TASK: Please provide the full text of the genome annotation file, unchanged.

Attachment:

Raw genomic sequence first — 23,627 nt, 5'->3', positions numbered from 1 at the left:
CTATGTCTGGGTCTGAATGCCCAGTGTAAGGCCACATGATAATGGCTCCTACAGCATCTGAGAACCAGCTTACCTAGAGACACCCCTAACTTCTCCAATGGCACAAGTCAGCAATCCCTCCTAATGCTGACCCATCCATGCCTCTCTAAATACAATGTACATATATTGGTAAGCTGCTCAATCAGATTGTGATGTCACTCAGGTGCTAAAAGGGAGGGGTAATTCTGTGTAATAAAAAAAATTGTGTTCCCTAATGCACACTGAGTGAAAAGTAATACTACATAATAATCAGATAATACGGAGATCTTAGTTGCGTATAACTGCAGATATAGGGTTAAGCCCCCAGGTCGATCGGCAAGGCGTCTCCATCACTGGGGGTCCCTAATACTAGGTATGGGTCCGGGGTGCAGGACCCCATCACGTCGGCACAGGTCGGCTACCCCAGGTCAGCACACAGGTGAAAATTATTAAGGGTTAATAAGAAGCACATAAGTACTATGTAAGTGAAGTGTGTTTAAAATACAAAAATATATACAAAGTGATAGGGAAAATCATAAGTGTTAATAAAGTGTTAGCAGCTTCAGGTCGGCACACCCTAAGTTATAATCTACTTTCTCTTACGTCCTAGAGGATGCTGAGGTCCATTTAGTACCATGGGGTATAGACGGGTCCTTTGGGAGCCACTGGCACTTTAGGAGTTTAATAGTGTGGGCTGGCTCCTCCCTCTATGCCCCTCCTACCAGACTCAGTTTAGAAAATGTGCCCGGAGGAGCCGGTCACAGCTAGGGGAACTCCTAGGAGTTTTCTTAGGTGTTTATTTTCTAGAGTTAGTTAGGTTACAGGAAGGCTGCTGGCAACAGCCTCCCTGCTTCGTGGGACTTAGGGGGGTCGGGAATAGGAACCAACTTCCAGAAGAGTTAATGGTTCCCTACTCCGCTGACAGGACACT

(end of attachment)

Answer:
Raw genomic sequence first — 23,627 nt, 5'->3', positions numbered from 1 at the left:
CTATGTCTGGGTCTGAATGCCCAGTGTAAGGCCACATGATAATGGCTCCTACAGCATCTGAGAACCAGCTTACCTAGAGACACCCCTAACTTCTCCAATGGCACAAGTCAGCAATCCCTCCTAATGCTGACCCATCCATGCCTCTCTAAATACAATGTACATATATTGGTAAGCTGCTCAATCAGATTGTGATGTCACTCAGGTGCTAAAAGGGAGGGGTAATTCTGTGTAATAAAAAAAATTGTGTTCCCTAATGCACACTGAGTGAAAAGTAATACTACATAATAATCAGATAATACGGAGATCTTAGTTGCGTATAACTGCAGATATAGGGTTAAGCCCCCAGGTCGATCGGCAAGGCGTCTCCATCACTGGGGGTCCCTAATACTAGGTATGGGTCCGGGGTGCAGGACCCCATCACGTCGGCACAGGTCGGCTACCCCAGGTCAGCACACAGGTGAAAATTATTAAGGGTTAATAAGAAGCACATAAGTACTATGTAAGTGAAGTGTGTTTAAAATACAAAAATATATACAAAGTGATAGGGAAAATCATAAGTGTTAATAAAGTGTTAGCAGCTTCAGGTCGGCACACCCTAAGTTATAATCTACTTTCTCTTACGTCCTAGAGGATGCTGAGGTCCATTTAGTACCATGGGGTATAGACGGGTCCTTTGGGAGCCACTGGCACTTTAGGAGTTTAATAGTGTGGGCTGGCTCCTCCCTCTATGCCCCTCCTACCAGACTCAGTTTAGAAAATGTGCCCGGAGGAGCCGGTCACAGCTAGGGGAACTCCTAGGAGTTTTCTTAGGTGTTTATTTTCTAGAGTTAGTTAGGTTACAGGAAGGCTGCTGGCAACAGCCTCCCTGCTTCGTGGGACTTAGGGGGGTCGGGAATAGGAACCAACTTCCAGAAGAGTTAATGGTTCCCTACTCCGCTGACAGGACACT